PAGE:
House republican leaders have sent a letter to President Obama with their "fiscal cliff" proposal, which the Republicans cast as a "fair middle ground" and a "balanced framework for averting the fiscal cliff." Id. Republicans object that the administrative proposal has is unbalanced, because it has "four times as much tax revenue as spending cuts" (under a Republican claim that the Administration shouldn't count already enacted spending cuts that were part of the Administration's original proposal as part of the bargain). And of course the Republicans don't like the idea of any stimulus measures being included in the deal or the proposal to finally do away with our arcane and unnecessary debt ceiling mess, which invites games of chicken that have no point. They claim that they are merely supporting the Bowles-Simpson plan, which of course they are not since they are refusing all tax rate increases.
The letter is written rather confusedly and is therefore somewhat ambiguous on exactly what it is offering as a concrete proposal. One has to conclude that it isn't a concrete proposal but actually merely puffery that restates the position that the GOP wants lots of entitlement cuts, no military cuts, and no tax rate increases (but might go along, maybe, with some unspecified "loophole eilmination" for the nonce). It appears to propose the following:
- $900 billion in cuts to mandatory spending including Medicare and Medicaid spending over the next decade
- The Republican letter, of course, tries to assume the mantle of "preserving and protecting" social welfare programs even while they reach out to reduce, eliminate or privatize them, when it suggests that perhaps the Republicans will return to the Budget Resolution that offered a voucher plan for limiting Medicare benefits (and hoped to buy off current seniors and those nearing retirement by promising them benefits under the current program). The Republican proposal referred to claims to "reform" Medicaid by offering "flexibility" that cuts $800 billion from the program over 10 years! Although admitting that the election makes pursuing those kinds of harsh reforms "counterproductive", the Republican leaders promise to "continue to support and advance them."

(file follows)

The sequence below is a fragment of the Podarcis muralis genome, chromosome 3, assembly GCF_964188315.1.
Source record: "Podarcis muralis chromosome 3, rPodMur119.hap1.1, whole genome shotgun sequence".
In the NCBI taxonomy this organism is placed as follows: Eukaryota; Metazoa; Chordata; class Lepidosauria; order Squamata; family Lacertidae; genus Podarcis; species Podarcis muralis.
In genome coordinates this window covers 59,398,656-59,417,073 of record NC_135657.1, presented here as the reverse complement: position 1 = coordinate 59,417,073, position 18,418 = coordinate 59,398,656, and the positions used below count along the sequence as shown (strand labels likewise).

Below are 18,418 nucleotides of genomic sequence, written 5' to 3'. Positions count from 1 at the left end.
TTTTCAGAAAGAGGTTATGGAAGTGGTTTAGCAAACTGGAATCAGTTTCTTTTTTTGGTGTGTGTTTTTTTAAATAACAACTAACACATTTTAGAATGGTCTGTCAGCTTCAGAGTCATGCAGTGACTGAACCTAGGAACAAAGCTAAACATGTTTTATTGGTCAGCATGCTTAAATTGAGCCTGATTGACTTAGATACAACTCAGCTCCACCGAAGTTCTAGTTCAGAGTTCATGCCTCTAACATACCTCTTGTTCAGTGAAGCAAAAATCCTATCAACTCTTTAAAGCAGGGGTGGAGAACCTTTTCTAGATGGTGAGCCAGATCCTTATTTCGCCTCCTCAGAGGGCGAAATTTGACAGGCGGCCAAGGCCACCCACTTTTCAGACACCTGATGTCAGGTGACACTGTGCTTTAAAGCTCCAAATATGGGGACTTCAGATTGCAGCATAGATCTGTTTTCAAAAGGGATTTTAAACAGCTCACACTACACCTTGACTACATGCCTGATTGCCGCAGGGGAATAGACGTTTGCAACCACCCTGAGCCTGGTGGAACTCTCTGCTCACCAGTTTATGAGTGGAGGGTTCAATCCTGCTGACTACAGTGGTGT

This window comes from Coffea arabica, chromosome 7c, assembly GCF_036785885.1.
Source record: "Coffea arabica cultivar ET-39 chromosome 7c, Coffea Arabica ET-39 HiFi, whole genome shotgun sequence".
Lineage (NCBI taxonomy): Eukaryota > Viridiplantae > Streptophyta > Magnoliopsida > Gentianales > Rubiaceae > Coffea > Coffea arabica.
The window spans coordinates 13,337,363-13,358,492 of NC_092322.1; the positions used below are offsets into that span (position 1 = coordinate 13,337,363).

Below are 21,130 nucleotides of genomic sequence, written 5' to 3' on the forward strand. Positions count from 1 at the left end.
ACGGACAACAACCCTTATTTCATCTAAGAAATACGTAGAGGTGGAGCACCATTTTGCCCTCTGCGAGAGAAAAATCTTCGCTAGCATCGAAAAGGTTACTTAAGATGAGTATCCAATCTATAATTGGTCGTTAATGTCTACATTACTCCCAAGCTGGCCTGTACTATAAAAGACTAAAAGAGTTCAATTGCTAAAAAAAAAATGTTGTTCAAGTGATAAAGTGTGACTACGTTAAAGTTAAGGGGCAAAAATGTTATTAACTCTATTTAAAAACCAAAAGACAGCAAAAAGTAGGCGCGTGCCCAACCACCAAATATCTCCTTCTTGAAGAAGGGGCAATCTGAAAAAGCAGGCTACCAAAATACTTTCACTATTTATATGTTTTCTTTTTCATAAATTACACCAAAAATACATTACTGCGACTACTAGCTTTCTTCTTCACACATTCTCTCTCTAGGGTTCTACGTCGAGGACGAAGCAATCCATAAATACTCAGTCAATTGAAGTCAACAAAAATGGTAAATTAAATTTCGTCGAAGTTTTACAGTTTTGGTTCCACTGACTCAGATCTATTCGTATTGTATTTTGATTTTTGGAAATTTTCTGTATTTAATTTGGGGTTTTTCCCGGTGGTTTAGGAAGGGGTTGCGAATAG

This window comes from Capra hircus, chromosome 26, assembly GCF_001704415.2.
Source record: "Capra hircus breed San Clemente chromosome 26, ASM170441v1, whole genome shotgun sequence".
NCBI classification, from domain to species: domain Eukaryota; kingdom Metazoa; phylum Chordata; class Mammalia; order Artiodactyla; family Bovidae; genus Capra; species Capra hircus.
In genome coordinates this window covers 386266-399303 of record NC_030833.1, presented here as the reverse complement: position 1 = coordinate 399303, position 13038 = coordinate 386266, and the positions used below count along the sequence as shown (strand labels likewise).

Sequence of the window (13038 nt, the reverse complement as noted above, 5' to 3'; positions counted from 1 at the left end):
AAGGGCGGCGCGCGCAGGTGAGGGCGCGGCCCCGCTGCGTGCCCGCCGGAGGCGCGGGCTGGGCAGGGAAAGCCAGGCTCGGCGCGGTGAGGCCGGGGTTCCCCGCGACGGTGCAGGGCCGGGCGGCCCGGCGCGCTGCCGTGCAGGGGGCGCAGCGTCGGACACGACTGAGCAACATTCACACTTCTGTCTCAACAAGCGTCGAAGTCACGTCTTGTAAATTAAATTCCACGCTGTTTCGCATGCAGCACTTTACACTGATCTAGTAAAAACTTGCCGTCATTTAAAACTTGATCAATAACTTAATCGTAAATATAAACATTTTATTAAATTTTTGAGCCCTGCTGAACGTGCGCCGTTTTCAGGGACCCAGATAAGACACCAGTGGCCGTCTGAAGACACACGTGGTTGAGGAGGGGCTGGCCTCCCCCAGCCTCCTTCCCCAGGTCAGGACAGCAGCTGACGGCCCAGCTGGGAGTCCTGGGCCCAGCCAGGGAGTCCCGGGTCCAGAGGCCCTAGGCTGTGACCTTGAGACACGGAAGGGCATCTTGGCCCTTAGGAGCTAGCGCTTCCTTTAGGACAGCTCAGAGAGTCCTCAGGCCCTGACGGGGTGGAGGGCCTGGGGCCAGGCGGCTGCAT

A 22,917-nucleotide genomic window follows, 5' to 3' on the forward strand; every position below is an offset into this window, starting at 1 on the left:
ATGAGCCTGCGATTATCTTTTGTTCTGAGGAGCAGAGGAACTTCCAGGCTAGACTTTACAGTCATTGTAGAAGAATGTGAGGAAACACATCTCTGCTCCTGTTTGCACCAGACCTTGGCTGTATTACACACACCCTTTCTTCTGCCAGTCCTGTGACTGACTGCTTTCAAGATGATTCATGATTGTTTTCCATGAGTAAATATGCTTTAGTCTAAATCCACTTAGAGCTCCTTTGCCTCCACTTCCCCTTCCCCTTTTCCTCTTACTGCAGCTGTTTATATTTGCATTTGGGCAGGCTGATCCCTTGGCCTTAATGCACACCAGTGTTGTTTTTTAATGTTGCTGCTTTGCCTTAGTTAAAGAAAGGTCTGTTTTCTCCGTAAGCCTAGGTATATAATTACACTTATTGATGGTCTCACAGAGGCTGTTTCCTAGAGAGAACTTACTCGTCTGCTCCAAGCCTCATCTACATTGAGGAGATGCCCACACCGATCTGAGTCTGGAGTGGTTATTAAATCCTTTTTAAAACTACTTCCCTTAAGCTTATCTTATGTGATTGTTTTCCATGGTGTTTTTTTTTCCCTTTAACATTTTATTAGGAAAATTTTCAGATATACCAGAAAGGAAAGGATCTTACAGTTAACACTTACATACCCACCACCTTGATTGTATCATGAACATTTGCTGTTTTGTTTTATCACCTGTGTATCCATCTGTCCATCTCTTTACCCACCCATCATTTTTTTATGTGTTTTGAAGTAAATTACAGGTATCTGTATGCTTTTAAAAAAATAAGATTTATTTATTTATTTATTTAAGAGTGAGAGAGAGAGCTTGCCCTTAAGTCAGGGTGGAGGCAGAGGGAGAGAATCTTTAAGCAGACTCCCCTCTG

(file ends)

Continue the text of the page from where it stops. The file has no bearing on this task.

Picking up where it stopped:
- $300 billion in cuts to other discretionary spending over the next decade
- $200 billion in cuts to Social Security benefits (by revising the method of calculating cost of living increases, which would also apply to keep the tax brackets from rising as fast and for adjustments to government pensions)
- $800 billion in new revenue--achieved through "pro-growth tax reform that closes special-interest loopholes and deductions while lowering rates" (but of course without mentioning just what loopholes and deductions would be removed). The letter goes on to declare that the Republican leaders will not agree to higher tax rates, asserting that their position is to "protect small businesses and our economy".
Let's assess this so-called "proposal."
Lowering rates is absurdity at this point: no reasonable person should vote for a proposal to lower US tax rates even more than they already are. Lowering rates while eliminating deductions or loopholes doesn't work any better: immediately after such a bill is passed, the lobbyists will be back on the floor. First they'll demand a temporary extension while markets "adjust" (mostly bulls..t). Then they'll demand that the temporary provision be made permanent to provide "certainty" to markets and businesses. Then they'll demand enhancement of the loophole to broaden it, since they say such provisions will incentivize job creation. Etc. This is an old story that never plays out the way the lobbyists promise. Congress shouldn't fall for it again. Because the next ploy will be--oh, let's broaden the base by removing these new old loopholes and then we can lower rates even more. The only thing that is likely to happen in this ploy is that the top rates go down for the wealthiest taxpayers, who pay less and less.
Cutting the various safety net programs is equally absurd. Especially in a time of continuing difficulty, especially for vulnerable populations like the elderly, poor, laborers with inadequate pension and health care possibilities after retirement and other large groups in our population. There is no reason to cave to the GOP's forty-year campaign to reduce, privatize or eliminate social welfare programs: let the gradual onset of taxes and sequesters take place in January, and then ask them to pass a tax cut to benefit those in the middle and lower-income groups.
The letter ends with an oxymoronic statement that essentially states that if the Obama administration will cave to these GOP demands, they are "ready and eager to begin discussions about how to stucture these reforms." They go on to suggest that President Obama has taken actions to "undermine good-fith effrorts to reach a reasonable and equitable agreement."
That's bunk, boys. If the GOP is going to play this game this way, the administration should not attempt any kind of short-term resolution. After the Bush tax cuts are repealed once and for all by operation of existing law as of January 1, it will be much easier to discuss what reasonable tax cuts should be enacted to protect the middle class rather than the wealth of corporate managers and owners. And once there is a first start on the reduction of the military budget, we can move on to reduce it even more. Action can be taken to stave off problems that would be caused by any of the provisions in early 2013.